VANCOUVER– At the end of a chaotic season that was unimaginable when it began, the Vancouver Canucks did something sensible Thursday as they moved towards a new contract for head coach Travis Green.
Naturally, the path to this point of logic was crazy.
Working all season without a contract extension, Green actually made it to unofficial free agency when reports broke that the coach who has overseen the Canucks’ transformation was on the verge of finally getting a raise and new deal from the National Hockey League team.
The Canucks closed out their lost season on Wednesday, losing 6-2 to the Calgary Flames four days after the Stanley Cup tournament started, to finalize their regression from last summer’s playoff breakthrough.
Along the way, there was an impossible schedule at the start, a debilitating COVID-19 outbreak, an avalanche of injuries, an even worse schedule at the end, and several other subplots surrounding general manger Jim Benning and what has become a consumer confidence crisis about ownership.
Given this upheaval and all the angst and uncertainty it has generated for next season, it always made sense that the team should seek some continuity from a coaching staff that, under Green and with players supplied by Benning, lifted what had been a 69-point team back into the playoffs last season.
It took only 257 days from the end of the Canucks’ three-round playoff run in Edmonton to re-sign the head coach – or at least agree to do so.
There was no announcement Thursday from the Canucks on Green as the 50-year-old head coach worked on getting extensions for his staff of assistants, according to Vancouver reporter Irfaan Gaffar.
But the expectation for what is supposed to be an end-of-season press conference on Friday is that Benning will have Green beside him on the Zoom call with reporters, who have a question or two about what transpired the last few months.
The significance of retaining Green, promoted by Benning to replace Willie Desjardins in 2017, extends beyond the ice.
Players lauded Green and his assistants in various interviews this week.
It’s true, you will never see a hockey player under contract step up to a microphone, announce his disdain for the head coach and ask his employer to seek someone better.
But the breadth and tenor of the testimonials made it impossible to question the players’ honesty in supporting Green and his staff.
Quinn Hughes, last season’s Calder Trophy runner-up, said Wednesday that Green and defence coach Nolan Baumgartner raised him. “Maybe nurture is the word,” Hughes said.
Veteran defenceman Tyler Myers said Thursday: “The talks the guys have had in the room the past couple of weeks with everything going on, I know we all think very highly of the coaching staff. I think we have something good going in the group right now.”
Centre Brandon Sutter, who was part of the Desjardins-Green transition, told reporters: “In terms of the job that Greener and coaches have done, I think it’s been awesome. Two years ago, even last season, it just felt like we were kind of finding our way a bit. Last season in the building, you could feel it with the fans, just the energy we had last year. It was a fun year. That’s all because of our coaching staff and what they’ve done and, obviously, players improving. We’ve got a lot of good young players, too, that made some strides. But it’s all driven by your coaches, and I think they’ve given us the best chance that we can have to win.”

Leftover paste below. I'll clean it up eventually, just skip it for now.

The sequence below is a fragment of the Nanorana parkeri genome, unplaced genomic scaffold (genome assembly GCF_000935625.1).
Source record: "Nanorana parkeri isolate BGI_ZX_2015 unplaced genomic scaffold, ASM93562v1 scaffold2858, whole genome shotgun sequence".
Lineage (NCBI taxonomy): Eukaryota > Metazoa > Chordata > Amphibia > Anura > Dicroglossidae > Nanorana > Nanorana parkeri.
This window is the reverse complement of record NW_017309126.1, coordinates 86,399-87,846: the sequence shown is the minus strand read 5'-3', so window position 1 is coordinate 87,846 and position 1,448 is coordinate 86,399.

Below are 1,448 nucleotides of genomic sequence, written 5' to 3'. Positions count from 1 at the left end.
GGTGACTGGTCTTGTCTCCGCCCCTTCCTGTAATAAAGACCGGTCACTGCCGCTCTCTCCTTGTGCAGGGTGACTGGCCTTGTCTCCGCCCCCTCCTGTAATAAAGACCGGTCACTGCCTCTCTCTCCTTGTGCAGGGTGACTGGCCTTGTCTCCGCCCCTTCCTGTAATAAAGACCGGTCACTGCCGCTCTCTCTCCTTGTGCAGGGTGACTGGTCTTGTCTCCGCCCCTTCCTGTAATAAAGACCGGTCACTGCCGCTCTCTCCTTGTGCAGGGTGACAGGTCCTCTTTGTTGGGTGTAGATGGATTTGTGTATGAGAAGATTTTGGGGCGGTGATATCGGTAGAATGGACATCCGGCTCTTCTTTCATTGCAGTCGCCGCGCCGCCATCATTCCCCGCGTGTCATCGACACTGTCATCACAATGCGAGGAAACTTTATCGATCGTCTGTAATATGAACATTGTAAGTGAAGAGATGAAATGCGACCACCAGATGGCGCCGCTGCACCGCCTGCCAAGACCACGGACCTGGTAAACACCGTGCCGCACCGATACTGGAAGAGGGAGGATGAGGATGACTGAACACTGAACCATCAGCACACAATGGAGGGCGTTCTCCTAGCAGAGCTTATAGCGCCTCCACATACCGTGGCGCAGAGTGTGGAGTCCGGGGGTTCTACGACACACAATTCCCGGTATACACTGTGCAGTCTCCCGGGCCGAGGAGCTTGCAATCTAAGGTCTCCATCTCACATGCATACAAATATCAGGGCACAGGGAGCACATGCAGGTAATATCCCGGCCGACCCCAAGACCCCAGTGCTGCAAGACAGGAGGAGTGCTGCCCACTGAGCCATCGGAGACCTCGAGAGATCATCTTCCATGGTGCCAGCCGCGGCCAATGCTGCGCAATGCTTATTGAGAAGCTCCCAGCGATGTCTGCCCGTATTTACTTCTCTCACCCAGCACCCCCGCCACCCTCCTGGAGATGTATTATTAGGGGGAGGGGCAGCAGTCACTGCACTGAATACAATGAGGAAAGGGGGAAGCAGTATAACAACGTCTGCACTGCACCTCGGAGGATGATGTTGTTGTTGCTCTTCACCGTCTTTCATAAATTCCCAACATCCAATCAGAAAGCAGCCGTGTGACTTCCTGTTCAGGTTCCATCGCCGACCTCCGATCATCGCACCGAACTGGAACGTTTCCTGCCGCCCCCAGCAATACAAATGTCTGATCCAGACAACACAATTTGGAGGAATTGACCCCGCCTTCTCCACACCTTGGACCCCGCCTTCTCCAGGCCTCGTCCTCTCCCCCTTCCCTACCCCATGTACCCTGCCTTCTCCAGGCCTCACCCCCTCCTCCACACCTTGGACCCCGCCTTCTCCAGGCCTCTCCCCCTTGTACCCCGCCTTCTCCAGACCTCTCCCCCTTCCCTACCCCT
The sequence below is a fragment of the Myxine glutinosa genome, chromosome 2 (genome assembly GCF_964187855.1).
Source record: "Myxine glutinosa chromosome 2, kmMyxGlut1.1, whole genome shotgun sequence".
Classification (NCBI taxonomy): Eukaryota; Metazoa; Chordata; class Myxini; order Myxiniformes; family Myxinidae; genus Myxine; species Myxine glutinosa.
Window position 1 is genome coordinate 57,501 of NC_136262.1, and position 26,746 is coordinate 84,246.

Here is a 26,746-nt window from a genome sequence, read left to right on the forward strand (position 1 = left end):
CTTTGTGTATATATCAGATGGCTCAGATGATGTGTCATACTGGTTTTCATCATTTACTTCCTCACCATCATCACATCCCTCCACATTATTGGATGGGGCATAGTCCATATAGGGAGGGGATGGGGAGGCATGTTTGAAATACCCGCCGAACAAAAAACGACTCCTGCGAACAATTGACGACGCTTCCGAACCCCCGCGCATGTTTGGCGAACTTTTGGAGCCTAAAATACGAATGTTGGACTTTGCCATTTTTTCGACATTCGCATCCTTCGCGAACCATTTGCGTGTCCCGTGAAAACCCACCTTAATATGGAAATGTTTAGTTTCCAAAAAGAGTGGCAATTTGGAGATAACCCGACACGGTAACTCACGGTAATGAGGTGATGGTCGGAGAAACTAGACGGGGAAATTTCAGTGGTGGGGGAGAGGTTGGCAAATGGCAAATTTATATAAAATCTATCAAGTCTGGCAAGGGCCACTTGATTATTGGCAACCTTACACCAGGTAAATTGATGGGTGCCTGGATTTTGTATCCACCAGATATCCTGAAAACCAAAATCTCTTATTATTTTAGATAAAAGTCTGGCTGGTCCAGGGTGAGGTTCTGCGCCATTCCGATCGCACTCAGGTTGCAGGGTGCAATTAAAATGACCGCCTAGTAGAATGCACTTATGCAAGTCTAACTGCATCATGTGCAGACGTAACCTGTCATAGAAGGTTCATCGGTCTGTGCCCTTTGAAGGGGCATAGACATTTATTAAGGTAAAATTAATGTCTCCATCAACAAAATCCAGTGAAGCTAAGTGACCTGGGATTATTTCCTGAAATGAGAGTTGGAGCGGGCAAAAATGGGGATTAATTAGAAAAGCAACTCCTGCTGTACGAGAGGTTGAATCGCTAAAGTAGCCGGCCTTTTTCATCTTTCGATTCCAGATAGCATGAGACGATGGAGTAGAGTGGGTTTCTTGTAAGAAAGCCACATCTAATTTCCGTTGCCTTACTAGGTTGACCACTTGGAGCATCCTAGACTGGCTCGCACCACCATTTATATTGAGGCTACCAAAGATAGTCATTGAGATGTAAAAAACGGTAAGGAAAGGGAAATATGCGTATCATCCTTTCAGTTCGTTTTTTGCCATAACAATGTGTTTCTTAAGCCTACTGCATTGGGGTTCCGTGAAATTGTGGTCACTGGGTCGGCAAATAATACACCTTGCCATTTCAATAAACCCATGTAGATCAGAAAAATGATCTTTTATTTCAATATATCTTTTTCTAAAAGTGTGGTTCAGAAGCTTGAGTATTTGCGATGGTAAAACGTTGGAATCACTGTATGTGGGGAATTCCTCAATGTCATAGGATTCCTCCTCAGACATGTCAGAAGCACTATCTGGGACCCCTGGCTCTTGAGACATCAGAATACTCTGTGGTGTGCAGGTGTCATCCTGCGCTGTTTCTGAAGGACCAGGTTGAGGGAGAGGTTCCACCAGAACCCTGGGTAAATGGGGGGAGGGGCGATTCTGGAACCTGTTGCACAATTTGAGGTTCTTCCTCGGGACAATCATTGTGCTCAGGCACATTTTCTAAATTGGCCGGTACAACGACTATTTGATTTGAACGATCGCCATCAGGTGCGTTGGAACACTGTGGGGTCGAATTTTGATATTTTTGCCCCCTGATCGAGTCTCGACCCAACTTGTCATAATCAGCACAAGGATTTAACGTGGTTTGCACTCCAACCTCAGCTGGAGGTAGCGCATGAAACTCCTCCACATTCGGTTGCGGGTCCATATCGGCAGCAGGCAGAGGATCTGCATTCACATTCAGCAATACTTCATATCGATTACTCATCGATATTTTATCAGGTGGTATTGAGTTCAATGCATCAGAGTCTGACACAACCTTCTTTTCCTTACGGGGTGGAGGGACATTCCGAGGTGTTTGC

And goalie Branden Holtby, speaking Thursday about goaltending coach Ian Clark, said: “When you have something good, you don’t let it go. That’s up to the higher-ups to figure that out.”
The higher-ups apparently did, although that still does not guarantee that Clark will return.
He is widely regarded as one of the best goaltending coaches in the world and, understandably, probably wants to be paid like it. Plenty of teams would be interested in Clark, and it’s far easier to make room on your staff for a goaltending coach than a head coach.
Despite Canuck goalie Thatcher Demko’s public plea on Tuesday for the Canucks to retain Clark – “I owe probably just about everything to him” – the 55-year-old from Vancouver could still choose to explore free agency.
How much is he worth to the Calgary Flames, who spent $36-million to take Jacob Markstrom away from the Canucks, then saw their new starter post a .904 save percentage this season that was his worst since he resurrected his NHL career in Vancouver in 2015?
Or how attractive might living and working in South Florida be for Clark, whose former pupil, Sergei Bobrovsky, has been a mess since signing a $70-million contract with the Panthers two years ago?
One of Benning’s mistakes last fall was to underestimate the impact on team culture and leadership of allowing a handful of Canuck players to leave as unrestricted free agents. Understanding that the NHL is a salary-capped business didn’t lessen the disappointment and confusion some returning players felt about the exits.
Providing stability to these players by retaining their coaches after three seasons of improvement — before the Canucks plummeted through a trap door in 2021 — is a prudent thing to do. Even if it took the Canucks way too long to get here.